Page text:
Private schools planning in-person school year; many seeing uptick in enrollment inquiries

Private schools say they've received a number of calls from public school parents who want to have an in-person school year option for their kids

MADISON, Wis. — Following the announcement that Madison Metropolitan Public Schools will be starting the upcoming school year virtually, many private schools plan to hold in-person classes.

High Point Christian School Principal Charles Moore said his school will be offering both in person and virtual classes this year to help accommodate the needs of a variety of families.

“There are some parents that are excited about a place where they can have their kids if they have to go to work but there are probably a few that are like our parents that had the ability to stay home and work with kids but they didn’t feel like it was the best educational outcome that they could have had,” Moore said. “All the principals and teachers are working in a whole new area we’ve never been in before.”

Moore said after sending out a survey asking parents how they would like to see the school year unfold, “We had nearly everybody interested in coming for in person school, but about 20% were interested in maybe only virtual school.”

He added that following public health guidelines will be easier because many of the students can be spread out in the church that the school is connected to.

“We’re going to be able to put some of our classes in very large areas. That will help us continue to do the 6-foot social distancing,” Moore said.

Moore said the in-person classes will be split up to hold about 13 students per classroom.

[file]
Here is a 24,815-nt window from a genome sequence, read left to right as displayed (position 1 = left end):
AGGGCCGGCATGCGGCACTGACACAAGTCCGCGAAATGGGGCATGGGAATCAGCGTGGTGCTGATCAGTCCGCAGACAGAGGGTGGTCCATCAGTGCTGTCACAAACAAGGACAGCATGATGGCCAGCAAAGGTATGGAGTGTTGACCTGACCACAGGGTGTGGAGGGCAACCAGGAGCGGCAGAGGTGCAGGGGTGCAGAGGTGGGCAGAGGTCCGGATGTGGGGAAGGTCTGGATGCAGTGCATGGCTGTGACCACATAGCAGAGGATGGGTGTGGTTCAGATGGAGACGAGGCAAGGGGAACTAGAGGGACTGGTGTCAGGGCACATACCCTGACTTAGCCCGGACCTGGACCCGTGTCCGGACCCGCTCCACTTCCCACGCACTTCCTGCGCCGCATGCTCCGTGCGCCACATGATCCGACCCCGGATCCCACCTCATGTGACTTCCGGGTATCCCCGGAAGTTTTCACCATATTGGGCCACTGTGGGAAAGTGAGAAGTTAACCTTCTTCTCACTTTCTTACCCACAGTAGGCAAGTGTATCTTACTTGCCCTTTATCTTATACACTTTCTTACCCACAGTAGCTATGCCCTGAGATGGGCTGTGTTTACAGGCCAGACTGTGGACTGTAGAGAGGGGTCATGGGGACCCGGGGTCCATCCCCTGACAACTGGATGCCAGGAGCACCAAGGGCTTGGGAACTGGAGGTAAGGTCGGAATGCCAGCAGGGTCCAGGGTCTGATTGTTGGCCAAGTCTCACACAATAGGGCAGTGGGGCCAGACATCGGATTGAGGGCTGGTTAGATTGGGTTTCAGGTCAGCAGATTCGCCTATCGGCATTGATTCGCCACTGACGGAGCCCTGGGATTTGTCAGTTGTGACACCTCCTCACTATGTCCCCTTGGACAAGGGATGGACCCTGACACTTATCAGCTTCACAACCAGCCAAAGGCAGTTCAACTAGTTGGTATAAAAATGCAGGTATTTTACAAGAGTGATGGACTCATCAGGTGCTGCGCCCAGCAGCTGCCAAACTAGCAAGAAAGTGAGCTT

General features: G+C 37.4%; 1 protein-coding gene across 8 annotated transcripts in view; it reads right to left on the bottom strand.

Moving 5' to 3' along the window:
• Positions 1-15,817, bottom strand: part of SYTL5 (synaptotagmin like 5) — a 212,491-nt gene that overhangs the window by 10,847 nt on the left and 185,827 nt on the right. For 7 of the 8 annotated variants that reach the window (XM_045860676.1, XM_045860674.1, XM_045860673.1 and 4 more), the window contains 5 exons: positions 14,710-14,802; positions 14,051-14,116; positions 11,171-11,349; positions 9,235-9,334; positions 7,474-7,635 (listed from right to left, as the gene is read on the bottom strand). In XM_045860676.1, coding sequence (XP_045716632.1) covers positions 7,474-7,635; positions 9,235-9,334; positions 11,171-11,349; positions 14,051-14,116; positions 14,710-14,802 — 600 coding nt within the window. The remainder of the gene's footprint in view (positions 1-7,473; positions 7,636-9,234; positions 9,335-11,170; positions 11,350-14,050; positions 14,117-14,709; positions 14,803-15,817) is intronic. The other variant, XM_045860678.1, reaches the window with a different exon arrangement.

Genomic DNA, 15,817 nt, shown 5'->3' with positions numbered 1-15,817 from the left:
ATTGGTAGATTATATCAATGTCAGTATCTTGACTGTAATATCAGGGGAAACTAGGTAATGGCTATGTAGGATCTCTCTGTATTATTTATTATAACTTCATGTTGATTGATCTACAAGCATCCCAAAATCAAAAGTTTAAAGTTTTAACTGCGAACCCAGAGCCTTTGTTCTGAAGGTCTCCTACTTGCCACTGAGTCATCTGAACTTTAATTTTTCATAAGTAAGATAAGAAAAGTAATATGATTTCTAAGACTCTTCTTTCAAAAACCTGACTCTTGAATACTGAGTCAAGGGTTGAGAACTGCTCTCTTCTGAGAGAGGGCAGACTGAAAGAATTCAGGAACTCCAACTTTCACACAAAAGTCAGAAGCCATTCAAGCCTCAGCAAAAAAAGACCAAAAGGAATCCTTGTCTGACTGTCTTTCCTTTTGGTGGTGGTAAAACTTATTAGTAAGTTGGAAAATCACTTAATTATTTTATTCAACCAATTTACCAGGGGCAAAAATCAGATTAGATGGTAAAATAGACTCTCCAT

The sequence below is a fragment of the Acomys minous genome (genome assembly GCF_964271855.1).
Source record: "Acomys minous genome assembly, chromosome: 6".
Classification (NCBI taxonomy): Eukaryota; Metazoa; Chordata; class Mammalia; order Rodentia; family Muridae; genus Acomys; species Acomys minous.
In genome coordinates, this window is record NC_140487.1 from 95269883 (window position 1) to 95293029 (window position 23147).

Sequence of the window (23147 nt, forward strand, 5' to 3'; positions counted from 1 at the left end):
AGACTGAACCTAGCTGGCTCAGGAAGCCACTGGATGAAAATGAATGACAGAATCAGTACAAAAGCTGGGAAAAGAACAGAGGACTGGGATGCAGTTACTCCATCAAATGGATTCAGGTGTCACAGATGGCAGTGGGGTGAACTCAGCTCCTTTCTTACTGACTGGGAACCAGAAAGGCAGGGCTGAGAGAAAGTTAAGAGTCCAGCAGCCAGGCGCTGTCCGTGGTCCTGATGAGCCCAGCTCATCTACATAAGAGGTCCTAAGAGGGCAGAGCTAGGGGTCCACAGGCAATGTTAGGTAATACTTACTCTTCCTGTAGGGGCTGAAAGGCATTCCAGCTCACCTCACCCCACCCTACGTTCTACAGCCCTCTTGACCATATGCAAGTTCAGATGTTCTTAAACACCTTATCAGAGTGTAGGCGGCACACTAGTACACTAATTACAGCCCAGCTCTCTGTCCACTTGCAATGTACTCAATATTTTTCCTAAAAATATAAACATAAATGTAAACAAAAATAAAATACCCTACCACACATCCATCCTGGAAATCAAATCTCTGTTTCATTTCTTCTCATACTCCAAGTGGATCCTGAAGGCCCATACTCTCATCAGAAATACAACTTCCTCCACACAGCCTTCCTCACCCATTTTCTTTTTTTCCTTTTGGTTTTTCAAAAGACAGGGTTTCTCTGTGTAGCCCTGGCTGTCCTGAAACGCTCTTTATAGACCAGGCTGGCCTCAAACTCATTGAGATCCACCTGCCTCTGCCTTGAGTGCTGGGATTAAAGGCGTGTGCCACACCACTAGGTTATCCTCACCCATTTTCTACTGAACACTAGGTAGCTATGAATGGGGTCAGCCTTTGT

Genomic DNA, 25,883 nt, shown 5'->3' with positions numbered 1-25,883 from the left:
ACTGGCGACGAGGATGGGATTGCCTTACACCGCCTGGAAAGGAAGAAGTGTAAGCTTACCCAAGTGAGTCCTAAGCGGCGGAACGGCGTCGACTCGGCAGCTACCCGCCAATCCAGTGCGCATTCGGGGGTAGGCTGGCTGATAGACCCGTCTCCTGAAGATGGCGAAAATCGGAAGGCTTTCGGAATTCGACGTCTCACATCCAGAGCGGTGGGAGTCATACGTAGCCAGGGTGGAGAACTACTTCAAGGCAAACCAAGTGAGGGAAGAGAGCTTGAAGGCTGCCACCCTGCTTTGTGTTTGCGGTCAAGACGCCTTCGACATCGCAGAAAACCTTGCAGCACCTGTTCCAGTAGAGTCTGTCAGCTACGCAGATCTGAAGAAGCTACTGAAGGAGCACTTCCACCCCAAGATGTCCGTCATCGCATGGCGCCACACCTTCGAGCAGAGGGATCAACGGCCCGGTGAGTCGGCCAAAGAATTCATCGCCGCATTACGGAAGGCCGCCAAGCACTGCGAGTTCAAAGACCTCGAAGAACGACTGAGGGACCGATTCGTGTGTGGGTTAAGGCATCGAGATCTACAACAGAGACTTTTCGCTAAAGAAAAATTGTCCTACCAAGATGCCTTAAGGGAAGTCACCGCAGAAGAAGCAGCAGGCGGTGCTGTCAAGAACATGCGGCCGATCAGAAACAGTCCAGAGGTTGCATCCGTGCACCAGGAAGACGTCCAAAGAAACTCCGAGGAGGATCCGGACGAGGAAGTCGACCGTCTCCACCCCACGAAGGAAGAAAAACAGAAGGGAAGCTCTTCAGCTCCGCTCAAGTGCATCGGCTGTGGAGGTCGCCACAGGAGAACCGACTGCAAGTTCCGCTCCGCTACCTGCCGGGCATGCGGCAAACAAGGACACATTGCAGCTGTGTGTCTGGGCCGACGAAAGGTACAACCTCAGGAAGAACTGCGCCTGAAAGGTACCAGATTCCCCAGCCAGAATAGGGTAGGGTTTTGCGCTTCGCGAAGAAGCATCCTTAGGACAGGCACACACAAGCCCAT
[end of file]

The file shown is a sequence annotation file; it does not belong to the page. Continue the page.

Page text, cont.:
A similar hybrid model is also being offered at Lighthouse Christian School where Principal Tia Sierra said, “The overwhelming majority of parents want to be in person.”

Sierra said about 5-10% of parents expressed interest in virtual learning, and those parents can switch to in-person during the school year if they choose.

Sierra also said in an effort to increase social distancing as much as possible while still giving students the ability to leave the classroom, “We are also considering having outdoor learning classrooms. So, right now we are exploring tents for outdoor classes.”

Sierra and Moore said they’ve received a number of calls from parents within the Madison School District interested in enrolling their kids for the year while Madison goes virtual. Sierra said while they don’t have a ton of open spots, they are considering an option for them at a low cost.

“We are considering opening up one more classroom that could be used just to support parents that maybe have to work and their kids could come and we would have a teacher working just with them,” Sierra said.  “They wouldn’t necessarily be enrolled as Lighthouse Christian School students but it would just be community support.”

Sierra said there are also protocols in place in case someone tests positive for COVID during the school year.

“The entire class would have to quarantine for two weeks,” she explained. “We would have a substitute take over for those two weeks, all those kids would be home and all of those kids would then go virtual for those two weeks.”

Both Moore and Sierra said they will be following all public health guidelines to safely reopen schools. They will be requiring students to wear masks inside, screening anyone who enters the building and implementing additional cleaning services.

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